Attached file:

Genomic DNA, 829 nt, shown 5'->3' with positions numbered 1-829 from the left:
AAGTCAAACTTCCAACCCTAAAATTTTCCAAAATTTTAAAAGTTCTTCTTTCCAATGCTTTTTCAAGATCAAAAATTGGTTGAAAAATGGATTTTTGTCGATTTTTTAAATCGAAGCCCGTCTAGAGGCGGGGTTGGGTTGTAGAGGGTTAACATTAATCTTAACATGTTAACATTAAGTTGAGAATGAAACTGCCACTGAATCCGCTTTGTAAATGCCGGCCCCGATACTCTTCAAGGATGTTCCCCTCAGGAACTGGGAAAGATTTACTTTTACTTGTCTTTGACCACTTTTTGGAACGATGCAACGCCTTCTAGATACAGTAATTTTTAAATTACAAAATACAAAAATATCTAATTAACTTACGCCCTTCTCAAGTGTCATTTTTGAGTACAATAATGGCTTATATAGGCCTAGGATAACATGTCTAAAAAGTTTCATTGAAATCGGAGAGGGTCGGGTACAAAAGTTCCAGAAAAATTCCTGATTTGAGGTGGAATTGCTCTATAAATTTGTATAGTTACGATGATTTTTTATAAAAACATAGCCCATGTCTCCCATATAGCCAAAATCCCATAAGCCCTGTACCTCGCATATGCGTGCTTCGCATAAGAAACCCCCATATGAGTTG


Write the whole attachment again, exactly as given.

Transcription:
Genomic DNA, 829 nt, shown 5'->3' with positions numbered 1-829 from the left:
AAGTCAAACTTCCAACCCTAAAATTTTCCAAAATTTTAAAAGTTCTTCTTTCCAATGCTTTTTCAAGATCAAAAATTGGTTGAAAAATGGATTTTTGTCGATTTTTTAAATCGAAGCCCGTCTAGAGGCGGGGTTGGGTTGTAGAGGGTTAACATTAATCTTAACATGTTAACATTAAGTTGAGAATGAAACTGCCACTGAATCCGCTTTGTAAATGCCGGCCCCGATACTCTTCAAGGATGTTCCCCTCAGGAACTGGGAAAGATTTACTTTTACTTGTCTTTGACCACTTTTTGGAACGATGCAACGCCTTCTAGATACAGTAATTTTTAAATTACAAAATACAAAAATATCTAATTAACTTACGCCCTTCTCAAGTGTCATTTTTGAGTACAATAATGGCTTATATAGGCCTAGGATAACATGTCTAAAAAGTTTCATTGAAATCGGAGAGGGTCGGGTACAAAAGTTCCAGAAAAATTCCTGATTTGAGGTGGAATTGCTCTATAAATTTGTATAGTTACGATGATTTTTTATAAAAACATAGCCCATGTCTCCCATATAGCCAAAATCCCATAAGCCCTGTACCTCGCATATGCGTGCTTCGCATAAGAAACCCCCATATGAGTTG